The same charges for PWID can be issued if you are caught actually giving the drugs to someone else, whether in exchange for money or not.  Police often use “controlled buys,” where an undercover officer or confidential informant sets up the buy to get proof of actual delivery instead of relying on less reliable proof of your intent to deliver.

    Drug Composition

    If what you have is not a drug, then you cannot be charged with drug possession.  For example, if the police arrest you for having a baggie of white powder that you insist is just a baking ingredient, those charges should never stick when the test result comes back showing it was indeed baking powder.

    However, there are also charges for possession and distribution of “imitation” drugs.  For example, if you are caught with baggies of white powder outside a school that you were trying to sell to teens, you can still be charged with a crime when it turns out to be flour.  However, you should not be charged with the same crime as if you actually sold them real cocaine.

    Evidence Suppression for Drug Possession Charges in Margate

    If you are arrested for drug possession crimes, our lawyers can attack each element directly.  If an element of the crime is not proved beyond a reasonable doubt, then the case against you should fail.  However, we can also take other steps to remove evidence from the case and otherwise have charges thrown out based on mistakes and issues with the investigation and evidence obtained.

    Suppression for Illegal Searches

    Any evidence obtained in an illegal search is thrown out under a system called “suppression.”  Police are not allowed to use illegally obtained evidence, so the evidence is removed from the case as a penalty to them and as a way of protecting your Fourth Amendment rights.  Any arrests or confessions tied back to the illegal search are also thrown out under a doctrine known as the “fruit of the poisonous tree” doctrine.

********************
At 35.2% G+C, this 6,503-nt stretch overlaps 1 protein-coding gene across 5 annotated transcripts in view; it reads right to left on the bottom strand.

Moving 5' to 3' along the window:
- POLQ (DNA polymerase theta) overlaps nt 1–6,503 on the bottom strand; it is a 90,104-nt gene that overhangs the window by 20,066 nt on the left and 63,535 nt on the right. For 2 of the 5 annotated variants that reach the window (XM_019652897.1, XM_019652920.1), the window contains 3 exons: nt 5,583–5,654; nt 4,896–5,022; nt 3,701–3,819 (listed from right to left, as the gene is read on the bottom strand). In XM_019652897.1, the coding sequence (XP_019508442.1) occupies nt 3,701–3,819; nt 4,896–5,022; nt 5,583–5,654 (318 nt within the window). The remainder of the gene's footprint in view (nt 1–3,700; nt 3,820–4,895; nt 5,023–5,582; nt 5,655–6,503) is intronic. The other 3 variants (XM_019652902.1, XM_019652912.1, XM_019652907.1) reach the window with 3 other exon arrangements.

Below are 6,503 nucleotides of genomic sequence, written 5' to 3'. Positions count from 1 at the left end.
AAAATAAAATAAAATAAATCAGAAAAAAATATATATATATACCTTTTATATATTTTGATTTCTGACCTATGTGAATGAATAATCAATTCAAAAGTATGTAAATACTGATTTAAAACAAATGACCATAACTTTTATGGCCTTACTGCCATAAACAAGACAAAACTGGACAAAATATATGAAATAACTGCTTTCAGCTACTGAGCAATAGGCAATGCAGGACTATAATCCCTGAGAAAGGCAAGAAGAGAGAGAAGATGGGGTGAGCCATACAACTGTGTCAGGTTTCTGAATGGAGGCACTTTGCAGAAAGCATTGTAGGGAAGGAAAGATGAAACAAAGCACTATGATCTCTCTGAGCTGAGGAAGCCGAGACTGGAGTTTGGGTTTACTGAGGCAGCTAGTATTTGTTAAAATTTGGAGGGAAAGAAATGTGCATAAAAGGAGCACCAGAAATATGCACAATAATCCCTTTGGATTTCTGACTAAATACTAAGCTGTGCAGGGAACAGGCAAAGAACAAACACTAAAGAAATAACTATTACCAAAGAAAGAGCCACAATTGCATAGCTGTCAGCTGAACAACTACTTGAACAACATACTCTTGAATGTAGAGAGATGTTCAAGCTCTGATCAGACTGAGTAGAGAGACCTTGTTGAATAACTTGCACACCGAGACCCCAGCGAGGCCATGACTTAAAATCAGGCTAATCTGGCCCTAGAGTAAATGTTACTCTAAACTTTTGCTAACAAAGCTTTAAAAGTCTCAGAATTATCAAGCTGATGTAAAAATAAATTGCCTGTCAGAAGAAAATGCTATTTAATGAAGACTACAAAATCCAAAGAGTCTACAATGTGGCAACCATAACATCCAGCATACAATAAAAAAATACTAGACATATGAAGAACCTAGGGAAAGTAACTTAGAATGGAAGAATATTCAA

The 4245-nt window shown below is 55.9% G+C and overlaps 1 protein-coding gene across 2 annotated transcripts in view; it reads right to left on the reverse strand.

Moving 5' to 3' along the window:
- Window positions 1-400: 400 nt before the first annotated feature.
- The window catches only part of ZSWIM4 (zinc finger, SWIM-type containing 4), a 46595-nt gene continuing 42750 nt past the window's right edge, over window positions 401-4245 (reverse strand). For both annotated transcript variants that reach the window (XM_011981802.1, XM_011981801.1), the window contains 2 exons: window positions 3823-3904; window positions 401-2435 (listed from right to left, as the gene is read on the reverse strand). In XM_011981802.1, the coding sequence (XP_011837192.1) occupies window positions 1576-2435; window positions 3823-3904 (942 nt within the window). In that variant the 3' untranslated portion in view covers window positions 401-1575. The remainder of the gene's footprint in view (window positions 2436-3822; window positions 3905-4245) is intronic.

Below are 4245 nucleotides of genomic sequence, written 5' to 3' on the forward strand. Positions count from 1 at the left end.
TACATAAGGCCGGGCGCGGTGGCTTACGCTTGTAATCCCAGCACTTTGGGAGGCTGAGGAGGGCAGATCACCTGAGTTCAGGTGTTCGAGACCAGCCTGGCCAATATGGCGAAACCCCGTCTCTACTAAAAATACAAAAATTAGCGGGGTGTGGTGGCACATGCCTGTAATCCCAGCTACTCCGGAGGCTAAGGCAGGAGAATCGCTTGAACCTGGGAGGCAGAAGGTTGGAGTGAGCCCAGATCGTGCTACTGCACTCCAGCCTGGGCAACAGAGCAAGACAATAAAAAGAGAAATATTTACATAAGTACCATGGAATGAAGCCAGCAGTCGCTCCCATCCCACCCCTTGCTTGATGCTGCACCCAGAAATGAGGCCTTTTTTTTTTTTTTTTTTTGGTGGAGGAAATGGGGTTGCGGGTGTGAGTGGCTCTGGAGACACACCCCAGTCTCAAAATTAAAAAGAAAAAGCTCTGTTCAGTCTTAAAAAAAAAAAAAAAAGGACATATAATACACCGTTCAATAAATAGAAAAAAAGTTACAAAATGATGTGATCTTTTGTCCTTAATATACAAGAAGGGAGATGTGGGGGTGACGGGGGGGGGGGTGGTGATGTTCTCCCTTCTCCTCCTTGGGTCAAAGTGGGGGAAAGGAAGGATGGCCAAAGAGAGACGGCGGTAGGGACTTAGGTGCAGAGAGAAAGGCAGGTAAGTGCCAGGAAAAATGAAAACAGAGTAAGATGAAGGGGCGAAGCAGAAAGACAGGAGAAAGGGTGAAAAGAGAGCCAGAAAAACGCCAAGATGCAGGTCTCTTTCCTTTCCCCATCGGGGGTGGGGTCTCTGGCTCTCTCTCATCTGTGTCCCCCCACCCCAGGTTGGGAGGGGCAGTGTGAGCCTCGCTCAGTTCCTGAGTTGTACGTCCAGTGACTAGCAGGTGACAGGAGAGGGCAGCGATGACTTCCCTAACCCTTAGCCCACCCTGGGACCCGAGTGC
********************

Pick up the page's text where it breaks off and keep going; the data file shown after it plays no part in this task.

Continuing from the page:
Searches Based on Marijuana Evidence

    Since marijuana possession is legal for small amounts in New Jersey, police are restricted from using the smell of burnt or fresh marijuana as evidence to support probable cause for a search.  This is clarified in a memo from the NJ Attorney General from February 2021, updated most recently in May 2022.  If police find you with an odor of marijuana around you, search you based solely on that odor, and find a legal amount of marijuana alongside illegal cocaine, that whole search and any evidence obtained should be thrown out.

    Call Our Margate Drug Possession Defense Attorneys Today for Help with Your Case

    Call (609) 616-4956 today for a free case review with the drug possession defense lawyers at the Law Offices of John J. Zarych.

    Our Awards & Recognitions

    atlantic city criminal defense lawyer
    atlantic city criminal defense lawyers
    best atlantic city criminal lawyer
    atlantic city criminal lawyer
    atlantic city criminal lawyers
    atlantic city criminal defense lawyer
    atlantic city criminal defense lawyers
    best atlantic city criminal lawyer
    atlantic city criminal lawyer
    atlantic city criminal lawyers

    Recent Articles

    Free and confidential initial consultations are available 24/7.
    Call (609) 445-3533.

    Get a Free Case Review

    Atlantic County Office
    1555 Zion Road Suite 201
    Northfield, NJ 08225
    Toll Free: (866) 330-4951
    Phone: (609) 641-2266
    Fax: (609) 641-3677
    Cape May Office
    106 North Main Street
    Cape May Court House, NJ 08210
    Toll Free: (866) 330-4951
    Phone: (609) 465-6500
    Fax: (609) 641-3677
    Wildwood Office
    3309 New Jersey Avenue
    Wildwood, NJ 08260
    Toll Free: (866) 330-4951
    Phone: (609) 522-3778
    Fax: (609) 641-3677
    Atlantic City Office
    1125 Atlantic Ave Suite 500
    Atlantic City, NJ 08401
    Toll Free: (866) 330-4951
    Phone: (609) 344-9958
    Fax: (609) 641-3677
    Atlantic City criminal lawyer